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Please Vote!

Over 98 million U.S. citizens have already voted in this year’s presidential election. Many millions more will do so today. Voting has been central to U.S. democracy since the country’s inception, and the right to vote has been fought over and suppressed for various groups, most notably Black Americans, for just as long. Of course as a press that publishes books we’re biased, but our team believes that books are one of the best ways to recount these struggles, to assess the country’s political history and present situation, and to encourage us to act and to ensure that all Americans have and make use of their right to vote. Casting a ballot is the best way for citizens to make their voices heard and to become actively involved in politics by choosing who holds office and represents the U.S. population in government.

UVA Press is proud to publish critically insightful scholarship on the evolving political institutions of the United States and the politicians past and present who shaped and are continuing to influence the country’s trajectory. Our relevant publications range from the presidential papers collection we make available through Rotunda (from John Adams to Ulysses S. Grant to Woodrow Wilson) to recent books from the Fall 2020 catalogue, such as Christopher Stout’s probing analysis of whether racialized appeals help or hinder Democratic Party candidates.

Below, we’ve selected excerpts from eight recent and older UVA Press publications that shed light on the origins of American political culture and comment on contemporary politics and our political institutions. We invite you to peruse these samples as you head to or come home from the polls today and as you contemplate the origins and current components of U.S. political culture during this critical election.

Read about local grievances concerning ineffectual colonial governance that helped bring about the American Revolution in Christopher Pearl’s Conceived in Crisis. Learn from Douglas Bradburn about the rights and duties of newly minted American citizens at the founding in his The Citizenship Revolution. Why was the rise of parties seen as detrimental to democracy and maligned as “government of the politicians, by the politicians, for the politicians”? Check out Daniel Peart’s chapter on the election of 1824 in his Era of Experimentation to find out.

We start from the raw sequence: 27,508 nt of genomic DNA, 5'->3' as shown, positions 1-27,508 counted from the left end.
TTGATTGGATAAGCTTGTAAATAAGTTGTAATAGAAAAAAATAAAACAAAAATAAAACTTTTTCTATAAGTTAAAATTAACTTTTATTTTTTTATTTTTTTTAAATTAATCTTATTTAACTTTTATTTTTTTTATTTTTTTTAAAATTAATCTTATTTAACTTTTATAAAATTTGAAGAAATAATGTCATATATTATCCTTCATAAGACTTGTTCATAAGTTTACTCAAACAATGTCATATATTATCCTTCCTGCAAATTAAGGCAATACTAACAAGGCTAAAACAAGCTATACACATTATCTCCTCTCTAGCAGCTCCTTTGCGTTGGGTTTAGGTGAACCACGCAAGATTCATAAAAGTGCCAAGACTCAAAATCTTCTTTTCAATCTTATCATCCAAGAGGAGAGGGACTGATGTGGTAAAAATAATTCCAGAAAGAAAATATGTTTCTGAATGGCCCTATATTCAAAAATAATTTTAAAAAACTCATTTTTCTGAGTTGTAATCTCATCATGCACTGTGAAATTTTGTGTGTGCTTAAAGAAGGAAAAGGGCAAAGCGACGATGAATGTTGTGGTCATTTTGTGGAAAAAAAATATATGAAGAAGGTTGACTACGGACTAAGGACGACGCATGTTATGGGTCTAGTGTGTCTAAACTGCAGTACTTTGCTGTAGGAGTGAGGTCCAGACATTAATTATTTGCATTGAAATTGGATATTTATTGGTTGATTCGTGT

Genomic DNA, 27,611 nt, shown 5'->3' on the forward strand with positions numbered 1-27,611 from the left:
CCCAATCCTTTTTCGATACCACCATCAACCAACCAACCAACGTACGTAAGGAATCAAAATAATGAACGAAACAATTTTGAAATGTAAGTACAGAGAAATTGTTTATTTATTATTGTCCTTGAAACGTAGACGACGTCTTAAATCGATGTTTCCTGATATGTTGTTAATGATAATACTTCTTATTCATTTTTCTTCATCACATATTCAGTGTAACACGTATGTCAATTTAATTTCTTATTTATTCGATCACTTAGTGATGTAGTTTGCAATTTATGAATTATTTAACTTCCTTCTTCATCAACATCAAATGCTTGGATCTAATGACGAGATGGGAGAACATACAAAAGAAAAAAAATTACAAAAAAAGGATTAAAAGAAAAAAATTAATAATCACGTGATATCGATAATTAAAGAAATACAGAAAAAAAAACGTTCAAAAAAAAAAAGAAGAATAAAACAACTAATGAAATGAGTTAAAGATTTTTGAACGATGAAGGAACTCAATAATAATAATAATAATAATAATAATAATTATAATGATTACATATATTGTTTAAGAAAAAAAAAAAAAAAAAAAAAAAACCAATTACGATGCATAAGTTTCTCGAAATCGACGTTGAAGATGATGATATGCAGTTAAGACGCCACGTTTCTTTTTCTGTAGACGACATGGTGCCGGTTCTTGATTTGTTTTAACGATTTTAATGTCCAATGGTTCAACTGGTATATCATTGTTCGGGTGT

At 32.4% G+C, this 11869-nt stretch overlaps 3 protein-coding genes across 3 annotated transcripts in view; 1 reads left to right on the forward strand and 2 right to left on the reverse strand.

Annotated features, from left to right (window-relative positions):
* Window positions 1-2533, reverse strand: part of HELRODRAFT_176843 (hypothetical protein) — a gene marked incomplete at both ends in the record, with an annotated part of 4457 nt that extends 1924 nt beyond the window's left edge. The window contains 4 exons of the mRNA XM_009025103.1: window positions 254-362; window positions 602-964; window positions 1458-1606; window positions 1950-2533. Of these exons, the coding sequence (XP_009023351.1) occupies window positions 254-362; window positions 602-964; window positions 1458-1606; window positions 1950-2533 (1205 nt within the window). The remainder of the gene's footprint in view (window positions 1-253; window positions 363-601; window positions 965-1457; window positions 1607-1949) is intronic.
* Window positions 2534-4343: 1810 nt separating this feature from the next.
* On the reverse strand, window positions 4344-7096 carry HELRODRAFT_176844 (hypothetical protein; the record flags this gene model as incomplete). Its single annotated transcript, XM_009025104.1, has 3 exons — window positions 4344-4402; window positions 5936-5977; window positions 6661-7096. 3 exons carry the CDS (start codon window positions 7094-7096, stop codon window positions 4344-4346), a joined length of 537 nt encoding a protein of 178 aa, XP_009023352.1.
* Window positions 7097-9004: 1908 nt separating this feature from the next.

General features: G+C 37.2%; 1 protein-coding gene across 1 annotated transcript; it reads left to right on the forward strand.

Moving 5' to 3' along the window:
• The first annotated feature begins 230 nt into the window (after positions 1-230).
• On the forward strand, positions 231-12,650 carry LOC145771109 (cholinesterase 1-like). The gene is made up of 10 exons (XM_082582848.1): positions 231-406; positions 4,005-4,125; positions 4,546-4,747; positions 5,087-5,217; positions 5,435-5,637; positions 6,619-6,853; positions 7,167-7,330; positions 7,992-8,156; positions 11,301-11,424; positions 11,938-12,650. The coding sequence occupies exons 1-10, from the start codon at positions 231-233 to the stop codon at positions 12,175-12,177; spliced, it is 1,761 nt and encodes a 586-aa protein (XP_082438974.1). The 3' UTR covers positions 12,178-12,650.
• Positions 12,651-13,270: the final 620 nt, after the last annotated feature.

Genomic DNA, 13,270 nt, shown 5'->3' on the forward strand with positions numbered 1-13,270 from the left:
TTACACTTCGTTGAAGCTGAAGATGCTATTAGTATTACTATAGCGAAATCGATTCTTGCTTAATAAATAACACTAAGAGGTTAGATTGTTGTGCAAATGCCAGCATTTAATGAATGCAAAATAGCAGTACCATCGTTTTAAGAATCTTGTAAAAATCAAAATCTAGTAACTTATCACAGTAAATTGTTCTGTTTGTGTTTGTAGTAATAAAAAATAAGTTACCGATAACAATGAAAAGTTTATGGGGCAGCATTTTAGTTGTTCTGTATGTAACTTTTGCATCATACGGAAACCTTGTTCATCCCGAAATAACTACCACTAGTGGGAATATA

Jumping ahead a few centuries, trace the ways in which Spiro Agnew’s anti-establishment rhetoric helped turn the Republican Party into the powerful populist electoral force that distinguishes it in 2020 by perusing a chapter from Charles Holden, Zach Messitte, and Jerald Podair’s Republican Populist. After the 2016 election, prominent political scientists weighed the core questions of governance facing a new president in Crucible: The President’s First Year and provided both a Democratic and a Republican opportunity agenda, while Michael Nelson assessed Donald Trump’s track record in his Trump: The First Two Years. The Supreme Court has dominated the recent news cycle, and a key question remains: do the federal courts, including the Supreme Court, lead the way when it comes to public policy changes, or merely act to implement them? Check out Douglas Rice’s empirically grounded answer to this question in Lighting the Way. Finally, in our most recent book, Christopher Stout analyzes the decades-old wisdom that the Democratic Party should refrain from identity politics. Yet he finds this perception growing outdated in his The Case for Identity Politics in light of police shootings, growing racial health and economic disparities, retrenchments on voting rights, and the growth of racial hate groups.

As this very select reading list already makes clear, American politics have evolved tremendously over the past two-and-a-half centuries and are ever in flux. Yet what undergirds the entire system is our right to cast a ballot. Please exercise your right today. Go vote!

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